Sacrifice pays off: West delivers epic sermon after capturing elusive title

Sacrifice pays off: West delivers epic sermon after capturing elusive title

OAKLAND -- In the midst of a Warriors locker room reeking of champagne and sweat and euphoria stood a 6-foot-9, 260-pound preacher gripping a bottle with barely a sip of bubbly and holding a revival meeting.

David West was on fire, thunderous in his deliver, words spilling out of his mouth like hot lava tumbling down a mountainside.

“This feels better than any check I ever signed,” said the man who has made roughly $90 million over his career and, at $1.55 million this season was among the lowest-paid members of the Warriors.

This was West’s first championship moment in a 14-year career and he wanted everyone on the planet, from Afghanistan to Zimbabwe, to know how it felt.

He had spent the past two years sacrificing salary to pursue the elusive championship that finally came Monday night at Oracle Arena, where the Warriors put away the Cleveland Cavaliers in the NBA Finals.

So the muscular veteran known for his steely demeanor broke character, shattering his outer coat of iron and began shouting and shouting like never before.

“We had optional shootaround,” he boomed. “Everybody was in the gym this morning. Everybody was there. Everybody working. That’s what we do. That’s what we do. That’s why we won it. Because even when Coach says ‘Get what you need,’ it’s on you to make the decision, everybody is still working. That’s what this group is about. That’s why we got to the top. Talent only takes you so far. But details and X’s and O’s and committing to one another every single day . . .”

West paused to take his first full breath in about 35 seconds, and then continued.

“We stayed out the streets. We stayed in the gym and won. That’s all it’s about. Straight up.”

West said he was “done, man,” that he had to go.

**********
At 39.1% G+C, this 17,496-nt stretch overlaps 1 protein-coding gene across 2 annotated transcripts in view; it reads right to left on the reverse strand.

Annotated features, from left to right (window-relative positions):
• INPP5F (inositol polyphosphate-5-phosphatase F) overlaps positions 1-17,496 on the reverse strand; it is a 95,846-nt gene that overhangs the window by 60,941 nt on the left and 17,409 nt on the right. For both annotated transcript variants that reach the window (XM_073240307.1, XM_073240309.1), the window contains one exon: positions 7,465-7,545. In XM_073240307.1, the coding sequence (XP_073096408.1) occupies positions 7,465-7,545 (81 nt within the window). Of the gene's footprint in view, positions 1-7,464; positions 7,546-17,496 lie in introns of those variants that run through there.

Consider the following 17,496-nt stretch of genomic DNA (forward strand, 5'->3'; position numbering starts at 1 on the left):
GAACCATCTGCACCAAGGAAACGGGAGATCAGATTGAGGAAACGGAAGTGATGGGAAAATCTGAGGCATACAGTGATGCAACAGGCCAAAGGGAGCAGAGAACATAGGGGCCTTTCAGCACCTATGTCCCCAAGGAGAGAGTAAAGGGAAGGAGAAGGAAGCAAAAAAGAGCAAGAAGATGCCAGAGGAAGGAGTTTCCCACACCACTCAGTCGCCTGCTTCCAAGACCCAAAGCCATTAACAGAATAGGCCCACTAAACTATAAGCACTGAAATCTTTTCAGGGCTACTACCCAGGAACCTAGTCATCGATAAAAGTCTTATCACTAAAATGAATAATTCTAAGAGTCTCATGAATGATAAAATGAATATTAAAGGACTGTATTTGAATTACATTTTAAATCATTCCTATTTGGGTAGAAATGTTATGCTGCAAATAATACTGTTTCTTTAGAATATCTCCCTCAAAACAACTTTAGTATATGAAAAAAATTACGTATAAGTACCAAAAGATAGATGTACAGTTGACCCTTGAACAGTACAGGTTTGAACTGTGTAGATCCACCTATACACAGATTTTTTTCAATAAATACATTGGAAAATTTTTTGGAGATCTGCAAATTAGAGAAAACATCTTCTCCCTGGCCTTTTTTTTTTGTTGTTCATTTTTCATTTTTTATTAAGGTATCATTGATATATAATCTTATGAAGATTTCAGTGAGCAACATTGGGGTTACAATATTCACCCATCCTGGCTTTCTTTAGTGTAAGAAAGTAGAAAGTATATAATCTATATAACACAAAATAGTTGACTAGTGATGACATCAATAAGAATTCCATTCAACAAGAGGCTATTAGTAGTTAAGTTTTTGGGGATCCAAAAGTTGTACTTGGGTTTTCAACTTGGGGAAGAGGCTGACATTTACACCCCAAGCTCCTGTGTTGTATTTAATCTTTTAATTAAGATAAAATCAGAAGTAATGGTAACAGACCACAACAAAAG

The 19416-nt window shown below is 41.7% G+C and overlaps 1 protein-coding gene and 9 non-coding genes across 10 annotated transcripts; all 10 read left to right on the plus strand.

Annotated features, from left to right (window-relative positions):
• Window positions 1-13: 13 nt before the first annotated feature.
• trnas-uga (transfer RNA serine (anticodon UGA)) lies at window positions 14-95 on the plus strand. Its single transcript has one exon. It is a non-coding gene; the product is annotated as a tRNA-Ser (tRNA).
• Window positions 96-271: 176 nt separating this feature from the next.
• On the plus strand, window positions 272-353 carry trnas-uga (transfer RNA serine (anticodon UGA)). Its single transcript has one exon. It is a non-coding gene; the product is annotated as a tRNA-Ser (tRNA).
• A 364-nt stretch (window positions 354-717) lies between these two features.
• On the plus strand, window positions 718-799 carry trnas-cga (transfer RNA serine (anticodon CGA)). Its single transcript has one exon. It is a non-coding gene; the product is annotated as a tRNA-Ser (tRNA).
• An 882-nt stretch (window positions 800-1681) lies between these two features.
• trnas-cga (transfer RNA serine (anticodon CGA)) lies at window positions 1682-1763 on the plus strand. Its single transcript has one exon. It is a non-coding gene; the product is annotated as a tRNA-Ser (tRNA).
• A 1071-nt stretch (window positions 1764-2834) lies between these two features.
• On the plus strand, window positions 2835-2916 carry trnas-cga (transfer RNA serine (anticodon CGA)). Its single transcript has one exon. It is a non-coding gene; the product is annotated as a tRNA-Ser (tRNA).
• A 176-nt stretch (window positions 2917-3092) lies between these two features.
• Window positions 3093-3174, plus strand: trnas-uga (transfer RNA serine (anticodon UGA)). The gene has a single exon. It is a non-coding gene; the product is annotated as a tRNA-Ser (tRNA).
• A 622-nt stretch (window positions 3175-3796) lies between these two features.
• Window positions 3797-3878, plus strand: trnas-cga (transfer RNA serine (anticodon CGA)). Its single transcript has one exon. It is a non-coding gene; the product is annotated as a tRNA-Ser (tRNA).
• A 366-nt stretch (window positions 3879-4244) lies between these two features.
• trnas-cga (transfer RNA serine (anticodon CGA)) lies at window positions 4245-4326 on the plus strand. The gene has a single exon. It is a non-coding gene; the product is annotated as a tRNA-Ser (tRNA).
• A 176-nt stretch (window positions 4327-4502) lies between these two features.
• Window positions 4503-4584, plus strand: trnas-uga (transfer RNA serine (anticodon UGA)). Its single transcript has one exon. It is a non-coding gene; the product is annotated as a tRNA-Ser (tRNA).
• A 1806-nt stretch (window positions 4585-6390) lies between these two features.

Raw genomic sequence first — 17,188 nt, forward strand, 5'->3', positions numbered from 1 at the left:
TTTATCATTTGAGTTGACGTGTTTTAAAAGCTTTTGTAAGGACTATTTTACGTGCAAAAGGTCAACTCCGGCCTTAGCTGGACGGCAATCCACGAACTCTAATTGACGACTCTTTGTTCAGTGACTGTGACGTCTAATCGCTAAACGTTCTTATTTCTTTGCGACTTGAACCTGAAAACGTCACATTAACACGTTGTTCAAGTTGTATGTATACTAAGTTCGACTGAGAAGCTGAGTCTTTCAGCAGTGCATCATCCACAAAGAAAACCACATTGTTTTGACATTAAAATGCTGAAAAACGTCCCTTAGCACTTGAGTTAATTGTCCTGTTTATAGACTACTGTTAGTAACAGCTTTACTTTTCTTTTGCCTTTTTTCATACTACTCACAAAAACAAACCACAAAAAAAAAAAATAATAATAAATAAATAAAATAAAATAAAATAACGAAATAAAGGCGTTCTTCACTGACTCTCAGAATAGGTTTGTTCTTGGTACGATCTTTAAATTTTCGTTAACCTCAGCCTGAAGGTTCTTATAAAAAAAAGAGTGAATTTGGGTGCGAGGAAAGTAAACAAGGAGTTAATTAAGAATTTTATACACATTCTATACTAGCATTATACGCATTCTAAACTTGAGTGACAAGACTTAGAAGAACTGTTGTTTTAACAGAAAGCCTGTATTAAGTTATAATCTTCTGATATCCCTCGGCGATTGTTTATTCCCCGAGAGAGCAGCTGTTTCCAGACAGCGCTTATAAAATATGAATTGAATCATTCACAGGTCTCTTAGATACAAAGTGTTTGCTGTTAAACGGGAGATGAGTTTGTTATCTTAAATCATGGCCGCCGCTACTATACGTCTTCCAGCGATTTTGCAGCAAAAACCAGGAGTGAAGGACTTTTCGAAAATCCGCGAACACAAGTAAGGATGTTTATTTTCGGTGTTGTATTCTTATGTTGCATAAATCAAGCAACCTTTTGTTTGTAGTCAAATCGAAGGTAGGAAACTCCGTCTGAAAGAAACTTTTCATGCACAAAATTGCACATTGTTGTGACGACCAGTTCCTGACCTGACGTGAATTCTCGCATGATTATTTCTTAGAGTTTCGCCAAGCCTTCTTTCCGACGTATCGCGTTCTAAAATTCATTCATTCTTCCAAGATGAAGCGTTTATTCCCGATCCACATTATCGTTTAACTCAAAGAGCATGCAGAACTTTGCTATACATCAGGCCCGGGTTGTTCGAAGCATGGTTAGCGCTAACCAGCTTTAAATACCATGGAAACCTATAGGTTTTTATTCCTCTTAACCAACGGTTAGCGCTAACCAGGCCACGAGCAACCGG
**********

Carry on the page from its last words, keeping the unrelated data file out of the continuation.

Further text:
He stayed. And kept talking.

“I’ve been a part of every single step, and it’s about winning, accomplishing a goal,” he said. “We set a lofty goal for ourselves at the beginning of the year. We talked about just winning a championship. Every single day! So we had no days off. We had no option not to work. Everybody is in the weight room. Everybody is on the court. That’s what it’s about. It’s about the work. Somebody else could have been here. It’s about being a part of a special group and putting together the right type of people. And that’s what we did.”

Acknowledging he may be intoxicated, West was profoundly uninhibited. He did plenty to earn his way with the Warriors, from counseling Draymond Green to zipping adroit passes that resulted in easy passes for a variety of teammates and, here in Game 5, standing chin-to-chin with Cleveland’s big man Tristan Thompson.

West played 11 minutes and totaled 4 points, three rebounds and a blocked shot. He was plus-16 for his time on the court.

His jubilation level was plus-infinity.

Reminded of the financial sacrifice he made by playing for a veteran’s minimum salary, West quickly countered.

“But look: You can’t take it with you,” he said. “The Egyptians learned that. You can’t bury it and take the treasures with you.

So it’s about the small things in life. The accomplishments, man. It’s about winning. And we set a goal and worked every single day toward that goal and nobody can ever take that away from us. Straight up!”

For West, this clearly made it all worthwhile. He has no plans to retire, not yet, but he also has plenty of post-career options already on the table.

For now, he’s content to revel in the moment.